PONTIAC, Mich. (WXYZ) — Traffic flow and road design are just a couple of things that can make or break economic development for an entire city. It's something that's happening right now in Pontiac, but the city is looking to change that as they work to reconstruct the Woodward loop from a one-way street to a two-way street.
It was back in 1962 that Woodward was transformed into a one-way loop around the city. The hope was it would loop around a mall or department stores and get people to these stores quickly and efficiently.
The development of department stores never happened in downtown Pontiac. Since then, there has been a shift away from big retail shopping to local restaurants and smaller retail shopping. The one thing city leaders and developers say stands in their way of that is the current design of Woodward.
“It divides the downtown, which is the front porch of the city from the neighborhoods,” said real-estate developer Bob Waun.
Waun is the owner of Dirt Reality. He owns several buildings in downtown Pontiac, including Ottawa Towers.
He is one of many working to see the Woodward loop transformed into a two-way road. He was part of similar development back in the 1990s in downtown Birmingham back when they too had a loop.
“There was a loop around downtown Birmingham that people would recall as being called ring road, and it was Willits and Brown Street, we turned that into, slowed it down, traffic-calmed it and Birmingham flourished,” said Waun.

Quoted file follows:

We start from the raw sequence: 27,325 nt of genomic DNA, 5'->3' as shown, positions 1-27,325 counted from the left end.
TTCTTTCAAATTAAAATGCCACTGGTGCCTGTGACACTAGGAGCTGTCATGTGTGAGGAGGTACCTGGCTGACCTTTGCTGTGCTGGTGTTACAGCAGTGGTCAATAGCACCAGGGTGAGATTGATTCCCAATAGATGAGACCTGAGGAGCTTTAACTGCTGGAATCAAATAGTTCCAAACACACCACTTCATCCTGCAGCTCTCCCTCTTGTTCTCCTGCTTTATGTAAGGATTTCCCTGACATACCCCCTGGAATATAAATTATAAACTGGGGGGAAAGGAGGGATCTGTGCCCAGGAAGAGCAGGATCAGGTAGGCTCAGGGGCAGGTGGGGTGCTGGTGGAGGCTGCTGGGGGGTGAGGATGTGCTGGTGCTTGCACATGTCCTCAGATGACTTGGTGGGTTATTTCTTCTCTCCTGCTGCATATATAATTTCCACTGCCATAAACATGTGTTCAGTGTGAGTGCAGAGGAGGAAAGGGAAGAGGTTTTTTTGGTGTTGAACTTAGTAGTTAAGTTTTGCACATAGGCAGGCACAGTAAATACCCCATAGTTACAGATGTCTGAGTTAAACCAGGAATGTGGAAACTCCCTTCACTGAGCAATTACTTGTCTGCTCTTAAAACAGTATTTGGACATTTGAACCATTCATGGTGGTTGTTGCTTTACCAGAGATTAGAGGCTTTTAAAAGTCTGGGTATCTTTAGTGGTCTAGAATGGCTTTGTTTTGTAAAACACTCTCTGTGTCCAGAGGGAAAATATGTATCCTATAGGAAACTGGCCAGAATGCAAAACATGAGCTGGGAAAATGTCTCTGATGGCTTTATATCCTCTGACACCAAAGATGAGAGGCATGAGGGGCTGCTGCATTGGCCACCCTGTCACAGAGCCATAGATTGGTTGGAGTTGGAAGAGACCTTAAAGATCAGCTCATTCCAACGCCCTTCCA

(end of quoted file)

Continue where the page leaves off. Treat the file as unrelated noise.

The hope, implement that same model in Pontiac and bring people back to the city.
The population of Pontiac has seen a decline. According to the US Census Bureau, Pontiac’s population peak in the 1970s when 85,000 called Pontiac home. Now that number sits at 59,000.
However, in recent years, the city has seen economic growth, bringing back jobs and hopefully people.
“We got Amazon making a three million square foot investment and thousand of jobs, of course, United Shore, and they’re soon to be 10,000 jobs in Pontiac," Waun said. "All this has happened in the last two years, o the last piece of the puzzle getting that road fixed."
“After all these 25 years when people realized that this loop around our downtown was actually a noose,” said Mayor Deirdre Waterman.
Waterman has been working with the Michigan Department of Transportation to make the project happen. The redesign would include slower speed limits, walking and biking baths, and pedestrian crosswalks.
“We are going to be very cosmopolitan urban, walkable livable city, one that combines all that, a good place to live a good place to work a good place to play,” Waterman said.
However, not everyone in Pontiac is fully on board, including City Council President Kermit Williams. While he thinks the premise is a good idea, he is worried about the design. Especially with backlash from the bike lanes on Perry Street which he still feels is unsafe.
“I would like to see the bike lanes on Perry street taken up of course but really not only a safety study done but making sure that the frontage of the buildings that are going to be on the new loop are viable to going into downtown,” said Williams.
“Change is harder for some people than others, but that is what leadership is and that is what vision,” said Waterman. “We take the input of our citizens but we also kind of lead the way because we have access to the information, the trends the knowledge and that is what we share and as we do that I think we help others to get ready for that change.”
According to MDOT, construction is being planned for 2024. However, conversations are starting now, including talks on design.
As for economic growth, both Woodward Dream Show and Motor Bella happening this year. Woodward Dream Show will be in conjunction with the dream cruise in august and include judged shows, muscle cars, hot rods and cruisers. Motor Bella is a six-day outdoor event in late September meant to replace the North American International Auto Show. Both will be held at the M1 Concourse.